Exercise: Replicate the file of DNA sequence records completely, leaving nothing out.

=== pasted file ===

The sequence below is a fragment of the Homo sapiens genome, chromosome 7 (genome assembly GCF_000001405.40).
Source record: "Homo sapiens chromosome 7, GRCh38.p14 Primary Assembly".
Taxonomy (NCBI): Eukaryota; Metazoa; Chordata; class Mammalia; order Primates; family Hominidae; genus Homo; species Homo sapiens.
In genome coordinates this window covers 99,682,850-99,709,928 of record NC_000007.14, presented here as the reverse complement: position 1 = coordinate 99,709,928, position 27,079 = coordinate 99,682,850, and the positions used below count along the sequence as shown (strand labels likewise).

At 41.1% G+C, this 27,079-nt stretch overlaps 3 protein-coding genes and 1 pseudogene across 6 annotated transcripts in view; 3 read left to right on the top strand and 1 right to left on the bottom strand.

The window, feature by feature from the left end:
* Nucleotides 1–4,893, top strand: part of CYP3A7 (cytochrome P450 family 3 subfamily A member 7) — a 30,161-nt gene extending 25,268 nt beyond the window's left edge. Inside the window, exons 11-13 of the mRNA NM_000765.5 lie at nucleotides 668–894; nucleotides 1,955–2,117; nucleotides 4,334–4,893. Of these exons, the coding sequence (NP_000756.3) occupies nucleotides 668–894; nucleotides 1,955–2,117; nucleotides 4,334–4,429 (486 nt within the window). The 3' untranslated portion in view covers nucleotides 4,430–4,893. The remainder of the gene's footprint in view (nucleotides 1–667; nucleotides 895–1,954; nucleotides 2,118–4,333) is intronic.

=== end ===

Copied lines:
The sequence below is a fragment of the Homo sapiens genome, chromosome 7 (genome assembly GCF_000001405.40).
Source record: "Homo sapiens chromosome 7, GRCh38.p14 Primary Assembly".
Taxonomy (NCBI): Eukaryota; Metazoa; Chordata; class Mammalia; order Primates; family Hominidae; genus Homo; species Homo sapiens.
In genome coordinates this window covers 99,682,850-99,709,928 of record NC_000007.14, presented here as the reverse complement: position 1 = coordinate 99,709,928, position 27,079 = coordinate 99,682,850, and the positions used below count along the sequence as shown (strand labels likewise).

At 41.1% G+C, this 27,079-nt stretch overlaps 3 protein-coding genes and 1 pseudogene across 6 annotated transcripts in view; 3 read left to right on the top strand and 1 right to left on the bottom strand.

The window, feature by feature from the left end:
* Nucleotides 1–4,893, top strand: part of CYP3A7 (cytochrome P450 family 3 subfamily A member 7) — a 30,161-nt gene extending 25,268 nt beyond the window's left edge. Inside the window, exons 11-13 of the mRNA NM_000765.5 lie at nucleotides 668–894; nucleotides 1,955–2,117; nucleotides 4,334–4,893. Of these exons, the coding sequence (NP_000756.3) occupies nucleotides 668–894; nucleotides 1,955–2,117; nucleotides 4,334–4,429 (486 nt within the window). The 3' untranslated portion in view covers nucleotides 4,430–4,893. The remainder of the gene's footprint in view (nucleotides 1–667; nucleotides 895–1,954; nucleotides 2,118–4,333) is intronic.